08 October 2018

Five trends in the bulk logistics industry

Like any other industry, the bulk logistics sector is subject to a huge variety of ever-changing factors and influences, ranging from the technological to the social, the economic to the geopolitical.

While focusing on your own operational performance is key to success, no commercial organisation can afford to only look inwards. Here are the bulk logistics industry trends that should be on your business radar.

A struggling transport infrastructure

Signs of a lack of investment in UK infrastructure are everywhere, including our road network. Government spending on our transport system has greatly reduced over the last few decades; the World Economic Forum (WEF) ranked the UK’s infrastructure as 24th in the world in 2016, a slip of five places from our ranking of 19th in 2006.

As a result, bulk logistics fleets often run into ever-higher levels of congestion in the field, as road users of all types struggle to navigate an increasingly choked transport network. The ability to spot logistical problems on the road and communicate them to drivers before they’re affected can help tackle this mounting issue.   

An aging labour force

According to many within the logistics industry, there are too many workers approaching retirement and not enough younger workers coming up through the ranks to replace them. As Andy Kaye, CE at a specialist supply chain and logistics recruitment agency, says, “We have an ageing population and we don’t have the skills to take this industry into the future. Around 25-33% of employees are nearing retirement age, while at the same time the logistics industry is one of the fastest-growing sectors of the economy.”

Bulk logistics firms may face a challenge in attracting fresh talent into the sector and also in finding ways to bank the skills of older workers before they leave.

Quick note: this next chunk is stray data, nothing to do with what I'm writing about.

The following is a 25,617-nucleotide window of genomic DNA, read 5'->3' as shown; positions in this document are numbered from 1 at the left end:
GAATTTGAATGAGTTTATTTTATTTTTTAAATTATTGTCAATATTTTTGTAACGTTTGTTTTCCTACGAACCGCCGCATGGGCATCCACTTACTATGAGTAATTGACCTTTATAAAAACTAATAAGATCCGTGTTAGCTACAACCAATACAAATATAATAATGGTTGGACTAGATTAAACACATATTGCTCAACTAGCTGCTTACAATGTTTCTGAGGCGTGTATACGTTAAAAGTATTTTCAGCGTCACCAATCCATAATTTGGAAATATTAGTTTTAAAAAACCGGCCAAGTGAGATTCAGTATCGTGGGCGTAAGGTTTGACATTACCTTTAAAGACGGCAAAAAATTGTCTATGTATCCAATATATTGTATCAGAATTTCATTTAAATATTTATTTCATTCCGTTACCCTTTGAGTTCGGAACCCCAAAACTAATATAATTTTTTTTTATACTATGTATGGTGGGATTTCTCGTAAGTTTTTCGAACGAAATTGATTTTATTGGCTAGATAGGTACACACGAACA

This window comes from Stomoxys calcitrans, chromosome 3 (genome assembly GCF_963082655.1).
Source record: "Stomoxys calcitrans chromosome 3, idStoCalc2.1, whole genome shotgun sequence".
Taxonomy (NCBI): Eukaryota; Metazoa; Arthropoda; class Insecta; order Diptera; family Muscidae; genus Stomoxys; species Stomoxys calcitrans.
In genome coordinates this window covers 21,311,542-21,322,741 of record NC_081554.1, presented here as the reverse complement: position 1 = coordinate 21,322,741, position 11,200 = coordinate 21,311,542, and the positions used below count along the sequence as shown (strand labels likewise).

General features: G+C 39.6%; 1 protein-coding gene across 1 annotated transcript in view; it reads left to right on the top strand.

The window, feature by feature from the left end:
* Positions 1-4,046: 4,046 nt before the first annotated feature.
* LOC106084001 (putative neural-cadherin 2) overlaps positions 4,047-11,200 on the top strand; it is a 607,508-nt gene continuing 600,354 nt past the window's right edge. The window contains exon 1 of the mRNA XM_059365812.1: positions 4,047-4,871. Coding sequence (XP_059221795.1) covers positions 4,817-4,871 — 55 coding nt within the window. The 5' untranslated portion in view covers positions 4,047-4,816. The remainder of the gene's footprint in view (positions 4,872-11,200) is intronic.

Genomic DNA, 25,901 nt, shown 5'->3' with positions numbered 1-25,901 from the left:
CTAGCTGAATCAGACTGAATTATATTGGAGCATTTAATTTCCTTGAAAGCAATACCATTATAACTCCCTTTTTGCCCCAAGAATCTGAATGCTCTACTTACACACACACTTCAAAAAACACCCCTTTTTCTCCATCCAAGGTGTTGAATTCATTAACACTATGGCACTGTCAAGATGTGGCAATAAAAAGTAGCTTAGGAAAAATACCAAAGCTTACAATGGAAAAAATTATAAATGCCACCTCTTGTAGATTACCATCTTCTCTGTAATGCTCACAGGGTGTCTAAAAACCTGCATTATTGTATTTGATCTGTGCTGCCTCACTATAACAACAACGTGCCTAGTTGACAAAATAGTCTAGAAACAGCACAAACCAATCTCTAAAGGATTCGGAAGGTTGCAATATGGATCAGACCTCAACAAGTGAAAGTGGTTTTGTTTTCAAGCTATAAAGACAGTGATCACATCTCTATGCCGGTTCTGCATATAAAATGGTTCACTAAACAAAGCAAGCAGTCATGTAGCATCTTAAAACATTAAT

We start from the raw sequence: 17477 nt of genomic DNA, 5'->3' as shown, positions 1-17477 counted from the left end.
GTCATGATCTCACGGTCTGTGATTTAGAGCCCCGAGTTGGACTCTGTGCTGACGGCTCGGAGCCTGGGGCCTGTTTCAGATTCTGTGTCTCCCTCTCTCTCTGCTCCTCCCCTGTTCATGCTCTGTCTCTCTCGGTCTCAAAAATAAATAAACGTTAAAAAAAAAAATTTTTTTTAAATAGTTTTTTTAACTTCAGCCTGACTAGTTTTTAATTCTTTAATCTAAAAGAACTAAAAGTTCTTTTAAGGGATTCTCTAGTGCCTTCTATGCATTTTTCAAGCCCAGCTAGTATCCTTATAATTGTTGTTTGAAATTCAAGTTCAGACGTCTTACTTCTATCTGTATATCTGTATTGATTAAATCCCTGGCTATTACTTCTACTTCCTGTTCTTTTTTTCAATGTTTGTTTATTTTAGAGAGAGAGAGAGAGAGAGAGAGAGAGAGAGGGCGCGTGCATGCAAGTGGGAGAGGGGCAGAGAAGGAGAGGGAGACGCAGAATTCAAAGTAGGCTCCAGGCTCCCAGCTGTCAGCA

Impending Brexit

It’s now less than six months until the UK is due to leave the European Union, and a ‘no deal Brexit’ is looking like more and more of a possibility. We’ve already explored what Brexit could mean for the logistics industry as a whole, but if anything’s certain, it’s that the effects could be seismic.

Considering that nearly a tenth of the workforce within the Transport and Communication sector are from the EU, a potential staffing shortfall is definitely something many fear come March 2019, which could be compacted further by a lack of young talent. The UK’s post-EU status as a global trading partner could leave us in a great position to strike up new relationships, but only time will tell.

As Brexit moves ever-closer, bulk logistics companies may need to ensure they are set up to be as agile and responsive as possible, with smooth operational structures and processes that leave them ready for whatever comes next.

A continuing emphasis on sustainability

Like the rest of Europe, the UK has been taking steps to reduce greenhouse gas (GHG) emissions for many years, 25% of which it attributes to transport. Of that, HGVs are estimated to account for approximately 17% of national GHG emissions from road transport. It’s likely that further regulations and legislation will come into effect in order to reduce this, so those in the bulk logistics sector will need to be aware of new developments as they happen.

On an organisational level, keeping track of a fleet’s sustainability credentials becomes far easier when a bulk logistics firm has vehicle systems integration in place. The Department for Transport’s 2017 Freight Carbon Review highlights a need to “improve fuel economy through efficient driving and in-cab driver monitoring technologies”, something businesses can achieve with the right software in their corner.

Digitisation and technology

As in virtually every other industry there is, digitisation has well and truly made its presence felt in the bulk logistics sector. Technological innovation in the form of telematics and route planning software have good uptake across the industry, but there’s far more that digital solutions can help bulk logistics firms achieve.

Logistics optimisation solutions can revolutionise the way businesses operate, streamlining complex workflows and creating efficient, paperless processes. Technology provides the means to track, analyse and draw insight from every aspect of the business in action, from driver navigation and communication, to proof of delivery, fleet scheduling and vehicle systems monitoring.

And, thanks to their ability to boost operational performance in every area, such solutions put bulk logistics firms in the best position to face shifting industry trends head on. The power of digital technology can help businesses finesse their services for customers and their working practices for their workforce; capabilities that can help futureproof bulk logistics, now and in the future.

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